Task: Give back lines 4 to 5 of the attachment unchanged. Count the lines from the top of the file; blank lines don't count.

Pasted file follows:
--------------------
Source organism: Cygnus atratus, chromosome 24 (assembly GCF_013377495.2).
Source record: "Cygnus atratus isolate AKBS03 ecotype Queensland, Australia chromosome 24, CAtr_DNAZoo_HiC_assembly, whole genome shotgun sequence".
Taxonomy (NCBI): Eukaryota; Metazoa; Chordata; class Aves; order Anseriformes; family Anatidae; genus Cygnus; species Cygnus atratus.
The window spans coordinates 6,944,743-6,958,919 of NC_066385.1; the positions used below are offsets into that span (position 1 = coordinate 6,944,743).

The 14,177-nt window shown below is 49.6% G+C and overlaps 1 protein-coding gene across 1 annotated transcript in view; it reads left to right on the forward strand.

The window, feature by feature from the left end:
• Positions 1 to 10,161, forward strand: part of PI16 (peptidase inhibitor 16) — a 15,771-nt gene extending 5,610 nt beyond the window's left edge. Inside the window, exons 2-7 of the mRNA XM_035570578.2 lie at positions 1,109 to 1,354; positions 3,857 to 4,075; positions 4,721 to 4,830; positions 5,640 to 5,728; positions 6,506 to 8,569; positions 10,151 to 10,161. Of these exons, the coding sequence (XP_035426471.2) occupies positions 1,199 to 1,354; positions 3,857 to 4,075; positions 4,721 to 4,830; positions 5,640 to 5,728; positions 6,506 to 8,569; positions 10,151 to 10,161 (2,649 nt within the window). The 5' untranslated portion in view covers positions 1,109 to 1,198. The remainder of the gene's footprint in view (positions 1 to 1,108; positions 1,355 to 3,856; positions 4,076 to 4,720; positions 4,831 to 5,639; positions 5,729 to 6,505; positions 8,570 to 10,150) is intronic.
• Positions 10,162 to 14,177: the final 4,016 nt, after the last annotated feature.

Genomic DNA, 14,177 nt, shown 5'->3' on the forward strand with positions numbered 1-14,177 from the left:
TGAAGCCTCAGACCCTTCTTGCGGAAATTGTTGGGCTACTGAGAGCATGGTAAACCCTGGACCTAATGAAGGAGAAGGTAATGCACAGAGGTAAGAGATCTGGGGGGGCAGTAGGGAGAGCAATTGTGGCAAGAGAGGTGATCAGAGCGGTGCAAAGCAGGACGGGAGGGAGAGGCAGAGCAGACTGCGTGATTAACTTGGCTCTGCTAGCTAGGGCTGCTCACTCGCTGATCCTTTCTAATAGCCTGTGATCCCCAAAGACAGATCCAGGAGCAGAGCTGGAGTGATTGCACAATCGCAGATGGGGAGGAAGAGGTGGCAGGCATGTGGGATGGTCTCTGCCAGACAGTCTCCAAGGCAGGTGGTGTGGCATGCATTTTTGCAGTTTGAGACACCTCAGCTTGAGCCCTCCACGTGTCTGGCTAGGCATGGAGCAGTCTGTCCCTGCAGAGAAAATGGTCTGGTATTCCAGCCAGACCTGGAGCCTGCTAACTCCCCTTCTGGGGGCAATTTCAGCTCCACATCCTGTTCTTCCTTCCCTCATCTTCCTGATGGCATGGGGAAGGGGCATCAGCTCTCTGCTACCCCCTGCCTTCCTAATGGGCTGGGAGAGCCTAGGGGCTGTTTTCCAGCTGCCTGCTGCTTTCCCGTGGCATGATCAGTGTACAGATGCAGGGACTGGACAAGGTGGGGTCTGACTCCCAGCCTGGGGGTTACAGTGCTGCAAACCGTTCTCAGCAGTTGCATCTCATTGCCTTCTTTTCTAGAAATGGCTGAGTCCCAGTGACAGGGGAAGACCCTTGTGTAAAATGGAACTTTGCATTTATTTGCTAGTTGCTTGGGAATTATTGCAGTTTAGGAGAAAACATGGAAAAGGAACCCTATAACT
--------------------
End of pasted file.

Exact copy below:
The window spans coordinates 6,944,743-6,958,919 of NC_066385.1; the positions used below are offsets into that span (position 1 = coordinate 6,944,743).

The 14,177-nt window shown below is 49.6% G+C and overlaps 1 protein-coding gene across 1 annotated transcript in view; it reads left to right on the forward strand.